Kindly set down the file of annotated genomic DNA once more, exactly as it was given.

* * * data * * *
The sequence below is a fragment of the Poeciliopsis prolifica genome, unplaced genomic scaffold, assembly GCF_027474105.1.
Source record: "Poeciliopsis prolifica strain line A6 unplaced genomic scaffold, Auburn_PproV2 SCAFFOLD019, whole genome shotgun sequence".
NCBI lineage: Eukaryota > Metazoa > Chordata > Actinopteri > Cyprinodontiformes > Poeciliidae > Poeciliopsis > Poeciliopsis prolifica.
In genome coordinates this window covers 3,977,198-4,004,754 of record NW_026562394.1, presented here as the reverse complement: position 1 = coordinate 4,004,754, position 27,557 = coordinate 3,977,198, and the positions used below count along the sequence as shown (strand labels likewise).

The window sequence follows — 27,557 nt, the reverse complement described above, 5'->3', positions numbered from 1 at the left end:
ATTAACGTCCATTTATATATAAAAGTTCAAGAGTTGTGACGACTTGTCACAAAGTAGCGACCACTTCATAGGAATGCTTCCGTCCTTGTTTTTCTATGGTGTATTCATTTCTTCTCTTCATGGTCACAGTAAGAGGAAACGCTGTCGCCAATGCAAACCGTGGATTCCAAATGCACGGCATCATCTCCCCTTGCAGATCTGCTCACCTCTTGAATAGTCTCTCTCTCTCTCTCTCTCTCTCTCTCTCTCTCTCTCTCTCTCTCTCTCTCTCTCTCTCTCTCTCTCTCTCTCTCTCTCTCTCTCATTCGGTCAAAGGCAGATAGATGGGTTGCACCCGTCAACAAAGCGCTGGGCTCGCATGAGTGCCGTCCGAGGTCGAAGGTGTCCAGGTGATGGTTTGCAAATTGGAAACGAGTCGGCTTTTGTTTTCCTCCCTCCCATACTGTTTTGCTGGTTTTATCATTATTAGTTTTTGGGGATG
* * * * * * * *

The sequence below is a fragment of the Poeciliopsis prolifica genome, unplaced genomic scaffold, assembly GCF_027474105.1.
Source record: "Poeciliopsis prolifica strain line A6 unplaced genomic scaffold, Auburn_PproV2 SCAFFOLD019, whole genome shotgun sequence".
NCBI lineage: Eukaryota > Metazoa > Chordata > Actinopteri > Cyprinodontiformes > Poeciliidae > Poeciliopsis > Poeciliopsis prolifica.
In genome coordinates this window covers 3,977,198-4,004,754 of record NW_026562394.1, presented here as the reverse complement: position 1 = coordinate 4,004,754, position 27,557 = coordinate 3,977,198, and the positions used below count along the sequence as shown (strand labels likewise).

The window sequence follows — 27,557 nt, the reverse complement described above, 5'->3', positions numbered from 1 at the left end:
ATTAACGTCCATTTATATATAAAAGTTCAAGAGTTGTGACGACTTGTCACAAAGTAGCGACCACTTCATAGGAATGCTTCCGTCCTTGTTTTTCTATGGTGTATTCATTTCTTCTCTTCATGGTCACAGTAAGAGGAAACGCTGTCGCCAATGCAAACCGTGGATTCCAAATGCACGGCATCATCTCCCCTTGCAGATCTGCTCACCTCTTGAATAGTCTCTCTCTCTCTCTCTCTCTCTCTCTCTCTCTCTCTCTCTCTCTCTCTCTCTCTCTCTCTCTCTCTCTCTCTCTCTCTCTCTCTCATTCGGTCAAAGGCAGATAGATGGGTTGCACCCGTCAACAAAGCGCTGGGCTCGCATGAGTGCCGTCCGAGGTCGAAGGTGTCCAGGTGATGGTTTGCAAATTGGAAACGAGTCGGCTTTTGTTTTCCTCCCTCCCATACTGTTTTGCTGGTTTTATCATTATTAGTTTTTGGGGATG